Output: Research to Practice
Historically, NIOSH has been a leader in applying research into workplace solutions that reduce injury and illness. Research to Practice (r2p) is a NIOSH initiative focused on the transfer and translation of research findings, technologies, and information into highly effective prevention practices and products which are adopted in the workplace.
The goal of r2p is to increase workplace use of effective NIOSH and NIOSH-funded research findings. NIOSH continues to work with our partners to focus research on ways to develop effective products, translate research findings into practice, target dissemination efforts, and evaluate and demonstrate the effectiveness of these efforts in improving worker health and safety.
Silicosis training in Zambia
In January 2006, a NIOSH team from the Division of Respiratory Disease Studies provided technical assistance to the Zambian National Institute for Scientific and Industrial Research (NISIR) through a training of occupational healthcare providers in Kitwe, Zambia. The assistance will help build capacity in Zambia for monitoring respiratory health, diagnosis, and medical management of miners who work in Zambian copper mines. The training reflected NIOSH's role as a World Health Organization (WHO) Collaborating Center in Occupational Health, and a partner in an International Labor Organization (ILO) / WHO global program to eliminate the incurable but preventable work-related disease of silicosis. The NIOSH team presented training in skills and procedures that are key for identifying potential incidences of work-related silicosis in time to provide effective interventions. This is an example of sharing the results of research to practice from the U.S. to Zambia.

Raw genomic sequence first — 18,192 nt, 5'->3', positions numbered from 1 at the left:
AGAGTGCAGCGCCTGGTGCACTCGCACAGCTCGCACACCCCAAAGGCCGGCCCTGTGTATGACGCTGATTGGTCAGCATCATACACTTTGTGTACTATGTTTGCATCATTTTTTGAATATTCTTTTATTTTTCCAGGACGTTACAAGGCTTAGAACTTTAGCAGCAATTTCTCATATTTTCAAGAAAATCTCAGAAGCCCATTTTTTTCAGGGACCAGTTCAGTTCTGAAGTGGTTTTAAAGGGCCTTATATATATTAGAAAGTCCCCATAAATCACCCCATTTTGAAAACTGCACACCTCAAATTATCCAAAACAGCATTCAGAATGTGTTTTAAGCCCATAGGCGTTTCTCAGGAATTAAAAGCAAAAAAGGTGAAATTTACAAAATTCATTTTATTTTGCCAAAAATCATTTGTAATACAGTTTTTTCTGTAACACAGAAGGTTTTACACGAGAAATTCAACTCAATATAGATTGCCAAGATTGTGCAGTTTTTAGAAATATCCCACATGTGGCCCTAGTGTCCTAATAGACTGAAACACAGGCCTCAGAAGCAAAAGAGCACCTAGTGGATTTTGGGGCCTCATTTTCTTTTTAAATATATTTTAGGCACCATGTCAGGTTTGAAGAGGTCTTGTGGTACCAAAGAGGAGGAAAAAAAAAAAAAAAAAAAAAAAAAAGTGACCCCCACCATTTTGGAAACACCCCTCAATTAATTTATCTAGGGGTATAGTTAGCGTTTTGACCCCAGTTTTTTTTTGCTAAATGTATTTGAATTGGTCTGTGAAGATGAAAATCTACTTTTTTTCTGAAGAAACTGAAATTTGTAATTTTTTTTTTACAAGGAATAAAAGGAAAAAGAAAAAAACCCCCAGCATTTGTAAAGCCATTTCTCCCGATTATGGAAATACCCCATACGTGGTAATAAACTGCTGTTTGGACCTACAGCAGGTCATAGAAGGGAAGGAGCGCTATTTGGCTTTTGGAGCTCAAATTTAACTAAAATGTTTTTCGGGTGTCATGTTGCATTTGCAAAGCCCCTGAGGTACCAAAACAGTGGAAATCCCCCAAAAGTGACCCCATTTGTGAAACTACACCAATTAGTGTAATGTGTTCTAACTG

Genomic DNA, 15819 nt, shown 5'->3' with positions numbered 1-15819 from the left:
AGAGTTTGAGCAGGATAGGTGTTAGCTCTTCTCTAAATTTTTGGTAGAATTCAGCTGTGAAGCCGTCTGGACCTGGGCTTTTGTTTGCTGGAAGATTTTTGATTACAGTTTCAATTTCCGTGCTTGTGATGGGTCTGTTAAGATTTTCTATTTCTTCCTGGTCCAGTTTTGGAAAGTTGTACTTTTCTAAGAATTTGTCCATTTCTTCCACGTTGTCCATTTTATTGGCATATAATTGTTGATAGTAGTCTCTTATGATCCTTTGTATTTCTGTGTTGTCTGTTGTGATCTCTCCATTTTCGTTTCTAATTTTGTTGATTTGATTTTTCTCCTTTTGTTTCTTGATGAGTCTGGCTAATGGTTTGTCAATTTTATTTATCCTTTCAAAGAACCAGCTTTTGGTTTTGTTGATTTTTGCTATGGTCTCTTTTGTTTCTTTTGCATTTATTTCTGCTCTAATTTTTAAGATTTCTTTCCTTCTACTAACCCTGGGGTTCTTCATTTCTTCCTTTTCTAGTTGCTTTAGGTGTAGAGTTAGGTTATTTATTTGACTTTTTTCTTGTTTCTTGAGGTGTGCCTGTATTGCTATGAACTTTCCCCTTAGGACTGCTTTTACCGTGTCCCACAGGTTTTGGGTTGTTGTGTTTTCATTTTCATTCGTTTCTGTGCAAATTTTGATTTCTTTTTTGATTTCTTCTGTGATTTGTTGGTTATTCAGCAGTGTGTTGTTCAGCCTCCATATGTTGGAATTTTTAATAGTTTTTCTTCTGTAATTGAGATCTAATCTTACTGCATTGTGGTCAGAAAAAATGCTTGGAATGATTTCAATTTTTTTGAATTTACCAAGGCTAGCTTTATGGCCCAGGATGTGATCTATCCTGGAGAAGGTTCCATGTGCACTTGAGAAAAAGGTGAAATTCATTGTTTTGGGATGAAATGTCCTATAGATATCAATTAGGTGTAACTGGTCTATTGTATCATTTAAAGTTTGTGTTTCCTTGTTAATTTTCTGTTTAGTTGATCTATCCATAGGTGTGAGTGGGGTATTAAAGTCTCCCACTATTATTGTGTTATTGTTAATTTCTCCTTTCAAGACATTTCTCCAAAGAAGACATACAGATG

India Silicosis Prevention
In January 2006, in response to a request from the National Institute of Occupational Health (NIOH), Indian Council of Medical Research, NIOSH Mining Engineer Andrew Cecala traveled to Beawar, India to provide technical assistance and information for preventing silicosis among workers (including women employees) from potential exposures to respirable silica dusts. Assistance included suggestions for cost-effective engineering control techniques, many of which were developed by NIOSH and directly applicable to these operations. He also participated in an Indo-U.S. Workshop, providing an overview of the NIOSH silica dust control research program and the various components of silicosis prevention. Information exchange through this cooperative working relationship will continue into the future to assist in reducing silicosis among the mining workforces in India and the United States. Further information about this project is available from Andrew Cecala. Findings and recommendations from NIOSH’s program of silicosis prevention research are available on the NIOSH Silica topic page.
Americas Plan to Eliminate Silicosis
The Ministry of Health in Chile requested technical assistance from NIOSH to strengthen capacity in order that the country can provide leadership in carrying out a National Plan to Eliminate Silicosis and to assist other countries in the region, in the framework of the ILO / WHO Global Program for the Elimination of Silicosis in the World by the year 2030. NIOSH professionals are sharing knowledge, development of methodologies for control of silica exposures, laboratory techniques for measuring silica, advice on surveillance systems, experience with the NIOSH respiratory protection program, training courses, apprenticeships of Chilean professionals at NIOSH, and visits by NIOSH professionals to Chile to work with colleagues. The exposure situations of special interest include the Mining Sector, the Arid Sectors, Stone Craftsmanship, and Dental Laboratories. NIOSH continues to work with partners in the Americas to share successful interventions, trainings and materials with the countries in the Americas.
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